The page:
As it pertains to public pensions, actuarial science is the application of statistics, finance, and economic and demographic assumptions for the purpose of assessing and projecting a pension plan’s condition and cost. Actuaries serve either as employees of a public retirement system, or, more commonly, as consultants hired by public retirement systems.
Actuarial assumptions are projections of future events that affect the cost and funding condition of a pension plan. Such assumptions fall into one of two broad categories: demographic, economic, and other.
- Demographic assumptions are those associated with the behavior of participants in the pension plan, such as their rate of retirement and mortality, frequency of turnover, age at which they join the plan, etc.
- Economic assumptions include rates of inflation, wage growth, and investment return on the plan’s assets.
- Other assumptions include administrative expenses, marriage and divorce, hours worked, and other, miscellaneous factors.
Policies and practices governing contracts for actuarial services
Public retirement system policies and practices governing contracts for actuarial services vary widely from one state to another. A listing of many such policies and practices is accessible on the Actuarial services policies and practices page.
Additionally there is some variation in the way actuarial insurance is administered. A description of the issues and listing of some examples by state can be found on the Actuarial Insurance page.
Use of in-house actuaries
Some systems choose to employ professional actuaries on staff to provide the services described above.
NASRA Survey on Retirement Systems’ Use of In-House Actuaries
Annual Required Contributions
According to GASB 25 retirement plans should submit
a schedule of employer contributions that provides information about the annual required contributions of the employer(s) (ARC) and the percentage of the ARC recognized by the plan as contributed
The ARC is comprised of the Employer Normal Cost and the required amortization payments as determined by an actuary.
Investment return assumption
Over time, earnings from public pension fund investments account for a majority of revenues for most public pension plans. Pension plan actuaries calculate the cost of a public pension plan on the basis of many assumptions about future events, such as the rate of return the fund’s investments will earn, rates of salary growth, how long retirees will live, etc. Because investment earnings account for such a large portion of a fund’s revenues, plan costs are highly sensitive to changes in the investment return assumption.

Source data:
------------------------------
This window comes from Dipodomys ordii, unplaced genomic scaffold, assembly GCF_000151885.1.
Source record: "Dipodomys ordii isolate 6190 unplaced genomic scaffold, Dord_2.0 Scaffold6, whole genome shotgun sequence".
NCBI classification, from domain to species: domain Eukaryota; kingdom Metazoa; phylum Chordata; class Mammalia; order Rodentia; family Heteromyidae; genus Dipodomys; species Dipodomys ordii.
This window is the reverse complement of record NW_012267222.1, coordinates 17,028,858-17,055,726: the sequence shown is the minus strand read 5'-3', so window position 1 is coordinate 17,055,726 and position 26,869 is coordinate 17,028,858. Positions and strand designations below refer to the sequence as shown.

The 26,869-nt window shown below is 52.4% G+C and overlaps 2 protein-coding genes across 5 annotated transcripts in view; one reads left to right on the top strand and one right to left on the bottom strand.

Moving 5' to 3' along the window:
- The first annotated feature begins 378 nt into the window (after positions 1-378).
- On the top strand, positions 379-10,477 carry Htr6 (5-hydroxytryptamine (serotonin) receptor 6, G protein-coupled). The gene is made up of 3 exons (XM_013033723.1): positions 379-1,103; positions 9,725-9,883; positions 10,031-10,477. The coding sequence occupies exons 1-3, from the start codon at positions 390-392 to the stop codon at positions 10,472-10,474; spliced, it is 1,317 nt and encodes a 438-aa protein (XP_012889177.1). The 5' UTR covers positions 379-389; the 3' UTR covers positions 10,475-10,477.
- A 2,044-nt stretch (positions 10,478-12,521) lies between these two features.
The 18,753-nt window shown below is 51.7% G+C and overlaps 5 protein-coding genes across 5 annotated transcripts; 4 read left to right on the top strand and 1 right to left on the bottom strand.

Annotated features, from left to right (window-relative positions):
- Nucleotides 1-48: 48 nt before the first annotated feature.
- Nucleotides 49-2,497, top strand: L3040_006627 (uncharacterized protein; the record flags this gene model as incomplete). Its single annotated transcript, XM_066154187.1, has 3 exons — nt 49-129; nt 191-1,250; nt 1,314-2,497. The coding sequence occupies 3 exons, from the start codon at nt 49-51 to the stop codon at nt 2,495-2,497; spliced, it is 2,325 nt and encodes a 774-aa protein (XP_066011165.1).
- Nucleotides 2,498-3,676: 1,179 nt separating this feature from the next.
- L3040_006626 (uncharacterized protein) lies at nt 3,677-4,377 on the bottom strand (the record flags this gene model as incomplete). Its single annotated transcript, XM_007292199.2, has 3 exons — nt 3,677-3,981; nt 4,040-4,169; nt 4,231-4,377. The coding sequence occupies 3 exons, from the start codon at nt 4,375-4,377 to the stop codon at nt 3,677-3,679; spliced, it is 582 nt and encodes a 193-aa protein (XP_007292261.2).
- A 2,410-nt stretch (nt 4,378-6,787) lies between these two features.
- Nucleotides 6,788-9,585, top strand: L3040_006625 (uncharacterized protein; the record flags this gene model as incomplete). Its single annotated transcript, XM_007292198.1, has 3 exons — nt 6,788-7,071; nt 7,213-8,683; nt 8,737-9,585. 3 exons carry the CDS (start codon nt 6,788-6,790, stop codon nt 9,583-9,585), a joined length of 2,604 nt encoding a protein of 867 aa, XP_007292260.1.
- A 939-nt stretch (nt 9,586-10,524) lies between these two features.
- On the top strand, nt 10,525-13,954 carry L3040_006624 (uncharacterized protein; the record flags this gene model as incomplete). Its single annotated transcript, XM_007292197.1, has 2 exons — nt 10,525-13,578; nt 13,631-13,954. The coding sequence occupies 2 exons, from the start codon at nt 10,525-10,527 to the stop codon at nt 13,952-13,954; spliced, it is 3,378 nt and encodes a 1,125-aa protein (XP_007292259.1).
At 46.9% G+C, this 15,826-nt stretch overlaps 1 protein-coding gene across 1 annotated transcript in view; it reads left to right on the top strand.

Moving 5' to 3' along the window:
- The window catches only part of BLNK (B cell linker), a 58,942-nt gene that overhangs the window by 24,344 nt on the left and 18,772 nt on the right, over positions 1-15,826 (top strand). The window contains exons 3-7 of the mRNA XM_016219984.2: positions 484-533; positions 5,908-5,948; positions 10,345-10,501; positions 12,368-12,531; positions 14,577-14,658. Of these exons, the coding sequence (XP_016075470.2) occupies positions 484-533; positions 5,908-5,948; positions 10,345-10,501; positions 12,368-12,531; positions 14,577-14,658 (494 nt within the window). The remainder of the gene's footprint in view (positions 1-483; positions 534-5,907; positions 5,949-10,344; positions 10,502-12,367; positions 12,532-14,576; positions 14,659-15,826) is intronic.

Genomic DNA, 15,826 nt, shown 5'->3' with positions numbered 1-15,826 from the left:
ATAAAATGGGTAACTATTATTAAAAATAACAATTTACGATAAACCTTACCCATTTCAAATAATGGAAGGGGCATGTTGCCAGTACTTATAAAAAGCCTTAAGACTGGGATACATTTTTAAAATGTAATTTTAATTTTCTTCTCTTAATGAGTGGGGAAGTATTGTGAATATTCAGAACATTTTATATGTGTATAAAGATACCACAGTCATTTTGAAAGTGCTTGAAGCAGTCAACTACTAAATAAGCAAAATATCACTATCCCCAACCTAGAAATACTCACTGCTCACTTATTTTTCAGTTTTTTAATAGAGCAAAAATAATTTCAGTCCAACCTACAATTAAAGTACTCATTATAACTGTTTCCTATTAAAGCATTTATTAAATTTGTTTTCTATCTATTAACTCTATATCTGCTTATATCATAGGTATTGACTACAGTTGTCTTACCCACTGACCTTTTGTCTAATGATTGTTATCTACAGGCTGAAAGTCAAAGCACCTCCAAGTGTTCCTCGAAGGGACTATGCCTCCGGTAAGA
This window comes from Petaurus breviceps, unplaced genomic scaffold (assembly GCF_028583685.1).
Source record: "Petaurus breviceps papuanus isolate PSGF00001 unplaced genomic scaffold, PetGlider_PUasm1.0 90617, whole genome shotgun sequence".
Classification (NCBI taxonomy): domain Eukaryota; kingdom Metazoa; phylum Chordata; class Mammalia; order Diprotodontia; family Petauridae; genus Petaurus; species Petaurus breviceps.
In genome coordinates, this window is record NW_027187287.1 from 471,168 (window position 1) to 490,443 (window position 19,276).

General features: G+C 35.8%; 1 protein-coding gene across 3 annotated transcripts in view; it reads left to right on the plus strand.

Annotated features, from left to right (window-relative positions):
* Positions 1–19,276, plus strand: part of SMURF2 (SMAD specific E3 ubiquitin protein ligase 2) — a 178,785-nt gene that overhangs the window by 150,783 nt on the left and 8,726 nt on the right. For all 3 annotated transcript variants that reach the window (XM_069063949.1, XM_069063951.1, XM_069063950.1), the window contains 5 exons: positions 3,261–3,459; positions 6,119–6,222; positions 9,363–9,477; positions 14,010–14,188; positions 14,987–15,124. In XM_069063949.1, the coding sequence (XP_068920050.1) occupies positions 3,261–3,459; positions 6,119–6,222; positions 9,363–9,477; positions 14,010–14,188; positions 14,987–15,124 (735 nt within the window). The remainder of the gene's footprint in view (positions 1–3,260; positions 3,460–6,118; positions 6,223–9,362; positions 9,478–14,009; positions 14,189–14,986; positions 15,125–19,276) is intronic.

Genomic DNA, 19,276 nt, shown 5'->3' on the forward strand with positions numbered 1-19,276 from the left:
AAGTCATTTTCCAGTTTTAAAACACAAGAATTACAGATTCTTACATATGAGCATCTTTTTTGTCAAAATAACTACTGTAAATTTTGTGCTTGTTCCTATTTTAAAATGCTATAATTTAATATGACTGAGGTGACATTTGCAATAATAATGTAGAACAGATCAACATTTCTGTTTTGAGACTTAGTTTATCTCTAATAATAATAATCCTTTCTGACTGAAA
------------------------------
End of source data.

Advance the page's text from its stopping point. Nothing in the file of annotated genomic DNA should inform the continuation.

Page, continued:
This assumption is sometimes referred to as the liability discount rate assumption. This is the rate of return that must be earned on all present and future system assets in order to fund the present and future liabilities at a given contribution rate. The lower the assumed liability discount rate, the higher the liabilities and, consequently, the higher the contribution rate necessary to finance those liabilities. (Another way of looking at this is that the system has two sources of future revenue to cover the expected benefit payout. Those sources are contributions from the state and return on invested assets. The more that comes from investment return the less that is needed from the state and vice versa.)
The predominant investment return assumption used by public pension plans is 8.0 percent, and ranges from 7.0 percent to 8.5 percent.
Actuarial Standards of Practice No. 27, “Selection of Economic Assumptions for Measuring Pension Obligations,” directs professional actuaries, in setting the investment return assumption, to consider various criteria, which may include the following:
- current yields to maturity of fixed income securities such as government securities and corporate bonds;
- forecasts of inflation and of total returns for each asset class;
- historical investment data, including real risk-free returns, the inflation component of the return, and the real return or risk premium for each asset class; and
- historical plan performance.
The actuary may also consider historical statistical data showing standard deviations, correlations, and other statistical measures related to historical returns of each asset class and to inflation.
ASOP No. 27 also recommends that other factors be considered in determining the investment return assumption. These factors include:
- Purpose of the measurement- is the purpose to calculate a termination amount or is the plan operating on an ongoing basis?
- The plan’s investment policy – the fund’s asset allocation, risk tolerance, target allocations, etc.
- Volatility of investments
- Performance of managers investing the assets
- Investment expenses
- Projected timing and volatility of cash flows
In a nutshell, the question of what the investment return assumption should be is not, “What will this portfolio return?” but rather, “How much can this portfolio reasonably be expected to return, considering the plan’s expected cash flows, past and future rates of inflation, the asset allocation, historic and projected returns for each asset class, and the plan sponsor’s tolerance for volatility and risk?”
Although investment return assumptions used by public pensions are intended to reflect long-term considerations, they are not static, and they do change. Until the 1980s, a majority of public pension assets were invested in bonds and other asset classes that yielded a lower return than a diversified portfolio of stocks, bonds, real estate, etc. Investment return assumptions were commensurately lower, at four or five percent. As public pension funds diversified into domestic equities, foreign equities, real estate, private equities, hedge funds, and other asset classes, investment return assumptions rose to reflect the higher expected returns.